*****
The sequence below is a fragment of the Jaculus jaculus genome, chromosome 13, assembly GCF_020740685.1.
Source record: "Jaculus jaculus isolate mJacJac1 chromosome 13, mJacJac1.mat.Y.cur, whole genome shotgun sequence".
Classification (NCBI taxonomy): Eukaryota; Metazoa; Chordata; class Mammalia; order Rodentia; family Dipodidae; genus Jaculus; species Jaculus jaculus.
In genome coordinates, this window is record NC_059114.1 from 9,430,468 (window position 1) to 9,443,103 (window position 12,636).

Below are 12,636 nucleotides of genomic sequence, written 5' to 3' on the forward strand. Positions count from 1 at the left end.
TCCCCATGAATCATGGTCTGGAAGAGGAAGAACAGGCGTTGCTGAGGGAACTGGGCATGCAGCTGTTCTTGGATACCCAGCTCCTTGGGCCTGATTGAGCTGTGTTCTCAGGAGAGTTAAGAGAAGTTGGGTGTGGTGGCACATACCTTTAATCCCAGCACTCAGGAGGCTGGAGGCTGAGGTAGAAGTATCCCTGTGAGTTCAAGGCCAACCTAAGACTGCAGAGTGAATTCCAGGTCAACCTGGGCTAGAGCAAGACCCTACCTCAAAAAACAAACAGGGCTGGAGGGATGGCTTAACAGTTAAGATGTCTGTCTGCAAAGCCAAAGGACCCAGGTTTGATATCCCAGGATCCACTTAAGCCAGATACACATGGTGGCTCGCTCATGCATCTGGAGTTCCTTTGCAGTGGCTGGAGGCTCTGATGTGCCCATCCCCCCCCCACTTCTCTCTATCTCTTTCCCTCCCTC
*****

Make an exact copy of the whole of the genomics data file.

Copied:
The sequence below is a fragment of the Jaculus jaculus genome, chromosome 13, assembly GCF_020740685.1.
Source record: "Jaculus jaculus isolate mJacJac1 chromosome 13, mJacJac1.mat.Y.cur, whole genome shotgun sequence".
Classification (NCBI taxonomy): Eukaryota; Metazoa; Chordata; class Mammalia; order Rodentia; family Dipodidae; genus Jaculus; species Jaculus jaculus.
In genome coordinates, this window is record NC_059114.1 from 9,430,468 (window position 1) to 9,443,103 (window position 12,636).

Below are 12,636 nucleotides of genomic sequence, written 5' to 3' on the forward strand. Positions count from 1 at the left end.
TCCCCATGAATCATGGTCTGGAAGAGGAAGAACAGGCGTTGCTGAGGGAACTGGGCATGCAGCTGTTCTTGGATACCCAGCTCCTTGGGCCTGATTGAGCTGTGTTCTCAGGAGAGTTAAGAGAAGTTGGGTGTGGTGGCACATACCTTTAATCCCAGCACTCAGGAGGCTGGAGGCTGAGGTAGAAGTATCCCTGTGAGTTCAAGGCCAACCTAAGACTGCAGAGTGAATTCCAGGTCAACCTGGGCTAGAGCAAGACCCTACCTCAAAAAACAAACAGGGCTGGAGGGATGGCTTAACAGTTAAGATGTCTGTCTGCAAAGCCAAAGGACCCAGGTTTGATATCCCAGGATCCACTTAAGCCAGATACACATGGTGGCTCGCTCATGCATCTGGAGTTCCTTTGCAGTGGCTGGAGGCTCTGATGTGCCCATCCCCCCCCCACTTCTCTCTATCTCTTTCCCTCCCTC